Financing a challenge for developing world to explore ideas – President Ali
While there is no shortage of ideas from the developing world on how to achieve net zero, financing remains a challenge that must be tackled in a realistic and holistic way. This was according to President Dr Irfaan Ali while participating in a Clinton Global Initiative panel discussion on Tuesday.
During his appearance at the event, President Ali spoke of Guyana’s desire to create a regional energy hub to be a net exporter of energy, most of which will be sourced from renewable energy.
He noted that while the region has all these plans and more, the financing challenge makes it difficult for blocks of countries like Latin America and the Caribbean (LAC) to reach their development targets, including the Sustainable Development Goals (SDGs).
“We have to first put things into context. And I don’t want to divorce Guyana from the rest of the region because this requires collective action. And I said the prosperity of Guyana must lead to the prosperity of the region. You have a situation in Latin America and the Caribbean. We need US$2.2 billion to achieve four important SDGs.”
“You have a debt to GDP ratio of 117 per cent. In Guyana’s case we’re 26.4 per cent. You have inflation that is double-digit. And you have to marry that, whilst at the same time finding resources to go with a renewable transition and moving towards net zero.”
According to the President, however, the situation currently exists where the conversation on net zero has suddenly changed into stopping petroleum production. He noted that the shifting of the goalpost has suddenly removed the balance from the conversation.
“The conversation on the transition to net zero is far different from the conversation on stopping petroleum. Secondly, we have a forest the size of England and Scotland combined, storing 19.5 gigatonnes of carbon. Worth billions of dollars in carbon. We have one of the only countries with an end-user agreement sale with Hess Corporation.”
“But guess what? That forest we kept alive with a deforestation rate of less than 0.036 per cent. That forest did not bring in any wealth, although it created tremendous value for the world. So how are we going to ensure that in the transition, there is just reward for those countries who are keeping the environment, keeping the forest, and ensuring those forests contribute to the climate equation.”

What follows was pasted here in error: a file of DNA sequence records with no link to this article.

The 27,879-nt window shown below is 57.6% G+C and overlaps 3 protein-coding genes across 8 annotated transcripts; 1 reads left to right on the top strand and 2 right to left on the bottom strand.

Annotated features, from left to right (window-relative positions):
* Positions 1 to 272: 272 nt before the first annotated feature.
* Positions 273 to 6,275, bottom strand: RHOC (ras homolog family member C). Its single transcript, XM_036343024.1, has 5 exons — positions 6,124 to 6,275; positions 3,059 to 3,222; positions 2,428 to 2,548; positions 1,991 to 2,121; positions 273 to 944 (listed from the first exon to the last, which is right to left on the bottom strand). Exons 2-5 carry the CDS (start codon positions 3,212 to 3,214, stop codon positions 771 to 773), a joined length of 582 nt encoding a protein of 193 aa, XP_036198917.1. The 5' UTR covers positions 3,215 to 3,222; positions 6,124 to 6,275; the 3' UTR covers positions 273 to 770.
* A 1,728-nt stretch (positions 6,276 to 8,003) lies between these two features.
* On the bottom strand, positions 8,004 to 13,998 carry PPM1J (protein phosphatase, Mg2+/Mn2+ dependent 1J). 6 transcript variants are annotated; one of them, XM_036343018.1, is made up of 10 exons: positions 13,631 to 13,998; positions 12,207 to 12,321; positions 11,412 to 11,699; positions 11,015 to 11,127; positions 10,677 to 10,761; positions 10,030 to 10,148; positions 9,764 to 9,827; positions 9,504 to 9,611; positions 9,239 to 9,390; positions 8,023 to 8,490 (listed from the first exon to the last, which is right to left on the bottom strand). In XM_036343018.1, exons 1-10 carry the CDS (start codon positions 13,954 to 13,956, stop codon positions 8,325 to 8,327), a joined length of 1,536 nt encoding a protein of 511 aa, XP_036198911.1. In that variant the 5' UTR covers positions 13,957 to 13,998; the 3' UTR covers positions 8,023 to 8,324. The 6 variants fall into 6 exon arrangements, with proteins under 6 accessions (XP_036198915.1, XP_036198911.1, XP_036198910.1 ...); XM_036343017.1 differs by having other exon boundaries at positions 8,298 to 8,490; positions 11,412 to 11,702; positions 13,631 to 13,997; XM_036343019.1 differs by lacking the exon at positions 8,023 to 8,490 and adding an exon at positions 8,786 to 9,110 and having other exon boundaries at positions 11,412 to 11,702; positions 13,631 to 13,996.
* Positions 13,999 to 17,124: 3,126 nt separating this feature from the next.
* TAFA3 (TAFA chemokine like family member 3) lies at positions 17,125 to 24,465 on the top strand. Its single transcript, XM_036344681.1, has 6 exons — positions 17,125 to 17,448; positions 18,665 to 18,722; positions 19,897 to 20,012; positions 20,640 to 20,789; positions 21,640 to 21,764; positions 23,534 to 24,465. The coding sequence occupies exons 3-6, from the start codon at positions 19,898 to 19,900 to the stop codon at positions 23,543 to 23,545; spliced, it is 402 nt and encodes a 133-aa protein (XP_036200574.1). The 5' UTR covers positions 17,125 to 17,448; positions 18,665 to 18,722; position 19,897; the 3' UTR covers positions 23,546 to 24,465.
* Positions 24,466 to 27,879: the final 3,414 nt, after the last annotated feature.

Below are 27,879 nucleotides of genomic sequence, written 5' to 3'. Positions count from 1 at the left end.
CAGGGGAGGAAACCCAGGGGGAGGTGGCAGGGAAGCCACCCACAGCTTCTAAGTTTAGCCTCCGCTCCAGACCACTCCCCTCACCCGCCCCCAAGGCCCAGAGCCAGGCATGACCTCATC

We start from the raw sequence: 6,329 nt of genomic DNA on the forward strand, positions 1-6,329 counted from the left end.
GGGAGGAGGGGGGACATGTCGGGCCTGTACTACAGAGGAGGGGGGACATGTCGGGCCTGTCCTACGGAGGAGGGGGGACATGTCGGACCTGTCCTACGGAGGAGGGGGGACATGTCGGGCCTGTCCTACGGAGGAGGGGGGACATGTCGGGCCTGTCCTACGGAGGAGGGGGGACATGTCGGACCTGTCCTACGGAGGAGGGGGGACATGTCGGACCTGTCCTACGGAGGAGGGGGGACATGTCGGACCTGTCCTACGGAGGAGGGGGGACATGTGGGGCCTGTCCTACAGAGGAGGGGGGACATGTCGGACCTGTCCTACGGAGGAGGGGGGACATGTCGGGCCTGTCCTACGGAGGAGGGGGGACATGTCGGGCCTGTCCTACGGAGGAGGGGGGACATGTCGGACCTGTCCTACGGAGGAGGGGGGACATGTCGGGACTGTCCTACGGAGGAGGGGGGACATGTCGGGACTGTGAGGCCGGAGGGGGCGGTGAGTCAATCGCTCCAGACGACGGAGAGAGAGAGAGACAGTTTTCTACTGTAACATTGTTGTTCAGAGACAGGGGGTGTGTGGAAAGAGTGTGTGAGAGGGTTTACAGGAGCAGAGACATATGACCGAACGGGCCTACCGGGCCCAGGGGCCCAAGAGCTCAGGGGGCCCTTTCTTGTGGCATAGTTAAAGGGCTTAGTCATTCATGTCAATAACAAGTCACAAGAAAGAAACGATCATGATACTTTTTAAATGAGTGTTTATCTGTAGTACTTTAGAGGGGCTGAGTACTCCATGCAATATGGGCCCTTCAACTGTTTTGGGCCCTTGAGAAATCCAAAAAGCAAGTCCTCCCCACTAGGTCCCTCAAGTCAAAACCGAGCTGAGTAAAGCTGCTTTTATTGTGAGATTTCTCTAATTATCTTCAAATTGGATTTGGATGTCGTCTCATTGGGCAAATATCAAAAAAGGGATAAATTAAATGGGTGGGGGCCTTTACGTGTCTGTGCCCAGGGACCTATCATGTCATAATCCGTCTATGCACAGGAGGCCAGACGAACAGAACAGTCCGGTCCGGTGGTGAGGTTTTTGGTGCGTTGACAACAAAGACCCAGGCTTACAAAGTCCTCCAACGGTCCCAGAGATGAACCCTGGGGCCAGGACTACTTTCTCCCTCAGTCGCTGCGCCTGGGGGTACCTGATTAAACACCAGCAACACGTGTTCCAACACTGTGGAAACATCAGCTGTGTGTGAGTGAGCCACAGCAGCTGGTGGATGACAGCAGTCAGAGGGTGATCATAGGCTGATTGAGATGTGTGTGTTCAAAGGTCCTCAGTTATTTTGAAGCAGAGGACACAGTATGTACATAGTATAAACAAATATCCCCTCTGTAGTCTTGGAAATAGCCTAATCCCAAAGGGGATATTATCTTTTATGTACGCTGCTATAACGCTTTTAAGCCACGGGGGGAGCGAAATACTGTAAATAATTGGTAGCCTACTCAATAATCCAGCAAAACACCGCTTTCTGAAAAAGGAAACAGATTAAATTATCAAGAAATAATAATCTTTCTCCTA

During his address at the High-Level Political Forum on Sustainable Development under the auspices of the United Nations General Assembly (UNGA) on Monday, President Ali had also highlighted the need for greater finances as he drew attention to the failure of the international community to deliver on these commitments.
A major part of the problem, according to the Guyanese leader, has been a lack of progress on Goal 17, which speaks to revitalising the global partnership for sustainable development. He identified that there has been a failure on the part of the international community to deliver on its commitments.
According to the recent Inter-American Development Bank (IDB) report, the gap in financing to achieve four critical SDGs for Latin America and the Caribbean including access to water and sanitation, energy, building infrastructure to promote sustainable industrialisation, innovation, and making cities sustainable requires US$2.2 billion.
Ali had also drawn attention to statistics that show developing countries are faced with higher food inflation – some five per cent greater than the rest of the world. To compound this, the average interest on external borrowing is three times higher than that of developed nations. (G-3)